I am not stupid enough to not see that it is cheaper to regulate and enforce regulations than it is to find ways to clean up the water in West Virginia or Flint, Michigan. Or that a Universal healthcare system that private insurers have to compete against is true competition, as opposed to the lobbied for, fake competition of insurers who can’t push pharmaceutical companies, and medical industries to tighten costs.
Fiscal conservatism is not pecuniary abstention when dealing with things you don’t want to think about, don’t think important, or starvation. Fiscal conservatism is not starving babies, but finding the most efficient and effective ways of feeding those babies.
When people define themselves as “fiscal conservatives,” they seek the narrowest of definitions when defining their values. As individuals, simply feeding your child basic gruel, not clothing them in anything except leftover rags, and throwing some books at them (education) would not be considered “conservative,” but irresponsible, sick and cruel. Yet, we allow people to try to impose these kind of draconian values on other people, and get away with defining themselves as “fiscal conservatives.”
I have often wondered why we allow people we KNOW are irresponsible, to define themselves as “conservative,” or having any national, domestic, or societal value at all. This is not “tax and spend” liberalism, it is common sense.
Walmart, and Medicare use the same techniques for lowering vendor costs. Both use the carrot of a vast distribution network, and a stick of lower the costs, explain the costs, or we’ll go elsewhere. Why wouldn’t it work elsewhere? And how, exactly, does this impact our “freedoms?”
If everyone, rich and poor, regardless of state, had access to healthcare, people who had the money could still opt for supplemental insurance. They already do this with Medicare. Will it put doctors out of business? Not unless you believe that every doctor is a greedy pig who’s only motivate for going into medicine is to get rich and quit to play golf.
Most people, rich and poor, young and old, and of every background and religion, work to do something that is valuable, that they like to do, and want to do . . . and get paid enough to be comfortable. Many take jobs they NEED to, to support their habits. The habits of children, housing, groceries, transportation and occasionally a little vacation to see or do something else.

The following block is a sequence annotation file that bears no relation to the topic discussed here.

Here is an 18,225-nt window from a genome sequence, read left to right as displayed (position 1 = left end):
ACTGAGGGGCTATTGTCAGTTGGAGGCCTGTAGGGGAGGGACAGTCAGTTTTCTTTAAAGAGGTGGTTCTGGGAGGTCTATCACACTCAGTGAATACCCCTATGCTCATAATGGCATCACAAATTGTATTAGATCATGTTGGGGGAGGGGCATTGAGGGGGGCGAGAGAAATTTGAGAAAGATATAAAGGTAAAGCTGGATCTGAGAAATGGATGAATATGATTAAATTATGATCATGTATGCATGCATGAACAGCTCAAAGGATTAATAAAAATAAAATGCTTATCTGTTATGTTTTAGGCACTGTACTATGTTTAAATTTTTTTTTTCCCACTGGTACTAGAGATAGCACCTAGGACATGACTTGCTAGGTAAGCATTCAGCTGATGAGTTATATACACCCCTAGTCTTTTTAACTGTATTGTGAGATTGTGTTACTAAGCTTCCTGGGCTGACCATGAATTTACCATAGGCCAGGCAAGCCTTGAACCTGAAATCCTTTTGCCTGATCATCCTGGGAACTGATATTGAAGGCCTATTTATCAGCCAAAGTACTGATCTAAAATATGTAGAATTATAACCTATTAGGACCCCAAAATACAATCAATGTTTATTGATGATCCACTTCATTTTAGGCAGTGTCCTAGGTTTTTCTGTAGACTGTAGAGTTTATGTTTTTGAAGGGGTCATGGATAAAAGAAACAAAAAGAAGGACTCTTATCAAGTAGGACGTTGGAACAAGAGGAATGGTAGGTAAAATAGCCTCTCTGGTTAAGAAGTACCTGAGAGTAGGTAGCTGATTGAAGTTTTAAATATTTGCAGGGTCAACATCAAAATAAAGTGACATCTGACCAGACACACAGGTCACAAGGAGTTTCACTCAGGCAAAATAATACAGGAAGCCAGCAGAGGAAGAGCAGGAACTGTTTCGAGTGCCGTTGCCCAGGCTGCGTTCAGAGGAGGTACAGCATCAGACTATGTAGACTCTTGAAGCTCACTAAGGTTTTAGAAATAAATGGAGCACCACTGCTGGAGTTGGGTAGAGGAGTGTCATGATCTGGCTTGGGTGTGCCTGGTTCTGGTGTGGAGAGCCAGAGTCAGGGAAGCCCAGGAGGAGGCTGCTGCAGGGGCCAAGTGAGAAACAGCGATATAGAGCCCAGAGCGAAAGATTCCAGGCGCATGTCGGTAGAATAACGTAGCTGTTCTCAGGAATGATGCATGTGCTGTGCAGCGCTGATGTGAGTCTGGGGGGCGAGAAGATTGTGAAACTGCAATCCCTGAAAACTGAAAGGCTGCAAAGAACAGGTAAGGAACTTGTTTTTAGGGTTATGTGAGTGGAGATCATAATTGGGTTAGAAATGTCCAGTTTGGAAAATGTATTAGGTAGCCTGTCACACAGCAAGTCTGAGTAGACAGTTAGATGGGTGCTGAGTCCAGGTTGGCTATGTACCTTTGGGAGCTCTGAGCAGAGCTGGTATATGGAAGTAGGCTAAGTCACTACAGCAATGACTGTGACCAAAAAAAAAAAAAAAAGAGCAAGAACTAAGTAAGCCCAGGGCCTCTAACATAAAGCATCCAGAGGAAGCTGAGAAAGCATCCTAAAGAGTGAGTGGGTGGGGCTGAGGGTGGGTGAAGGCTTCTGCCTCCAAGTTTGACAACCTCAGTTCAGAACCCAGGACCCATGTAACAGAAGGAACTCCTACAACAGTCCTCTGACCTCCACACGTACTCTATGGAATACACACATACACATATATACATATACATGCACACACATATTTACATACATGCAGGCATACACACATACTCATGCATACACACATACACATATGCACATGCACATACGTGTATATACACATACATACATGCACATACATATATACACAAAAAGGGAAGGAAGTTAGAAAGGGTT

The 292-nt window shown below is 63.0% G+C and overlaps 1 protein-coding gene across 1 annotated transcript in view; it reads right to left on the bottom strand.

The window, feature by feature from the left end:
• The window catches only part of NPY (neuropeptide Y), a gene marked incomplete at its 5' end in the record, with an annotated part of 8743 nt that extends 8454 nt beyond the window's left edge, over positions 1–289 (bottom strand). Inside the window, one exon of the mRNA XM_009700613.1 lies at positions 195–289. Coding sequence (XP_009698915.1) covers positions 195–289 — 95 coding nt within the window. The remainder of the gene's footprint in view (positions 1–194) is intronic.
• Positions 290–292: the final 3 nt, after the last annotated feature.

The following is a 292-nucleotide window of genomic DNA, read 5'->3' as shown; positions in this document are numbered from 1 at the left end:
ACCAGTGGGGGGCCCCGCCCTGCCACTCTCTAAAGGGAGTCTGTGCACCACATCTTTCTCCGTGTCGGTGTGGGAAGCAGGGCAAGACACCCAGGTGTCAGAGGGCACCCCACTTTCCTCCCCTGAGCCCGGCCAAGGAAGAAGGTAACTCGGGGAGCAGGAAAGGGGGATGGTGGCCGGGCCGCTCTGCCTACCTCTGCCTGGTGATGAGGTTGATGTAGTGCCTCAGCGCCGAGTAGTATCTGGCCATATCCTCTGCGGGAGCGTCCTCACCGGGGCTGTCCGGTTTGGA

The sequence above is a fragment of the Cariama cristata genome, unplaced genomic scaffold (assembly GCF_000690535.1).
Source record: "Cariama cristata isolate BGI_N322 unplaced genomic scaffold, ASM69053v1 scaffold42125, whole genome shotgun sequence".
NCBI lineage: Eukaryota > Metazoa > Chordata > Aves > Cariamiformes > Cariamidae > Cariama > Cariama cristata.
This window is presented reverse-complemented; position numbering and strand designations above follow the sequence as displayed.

But how many of these people would willingly do something else? Many more people would pour into the medical fields if they didn’t have to pay an arm and leg for an education. This creates a natural competition, not for money, but for aiding others. The competition isn’t for financial reward, but for interest in medicine, service to others, a transference from aid to their families, but families of others.
Am I a Liberal who thinks about butterflies and puppy dogs? No, actually, I worked with and around and talked to first responders of 9/11. But I know it is true of every group of first responders, every group of volunteers, every group of service workers in and out of unions, pay ranges and political backgrounds. It is simply true.
The Republican Party created their situation by analyzing how they could win an election back in 1980s. They continued with the actions of Newt Gingrich and Tom DeLay. They brought themselves through the Todd Akins and Steve Kings and Marco Rubios to Donald Trump. They say they believe something, but they act against those beliefs. Rather than finding non-legal ways to regulate themselves, and show some sense of responsibility, they blame Democrats for creating legal ways of regulating and seeking a sense of responsibility.
Rural people tend to understand the concept of responsibility, so they tend to believe that they can regulate themselves. But individuals and businesses in a growing world, can’t maintain that expectation.
It is one thing to drink yourself silly. It is another thing to drink yourself silly, get in a car and kill a mother and her two kids. Laws are made to give someone a reason to take the silly drunk out of the car, off the road, and preserve the freedom of that mother and her two kids, to live.
I don’t drink, so the law has nothing to do with me, but I support the law because I also support that mother and her two kids. Not the drunk.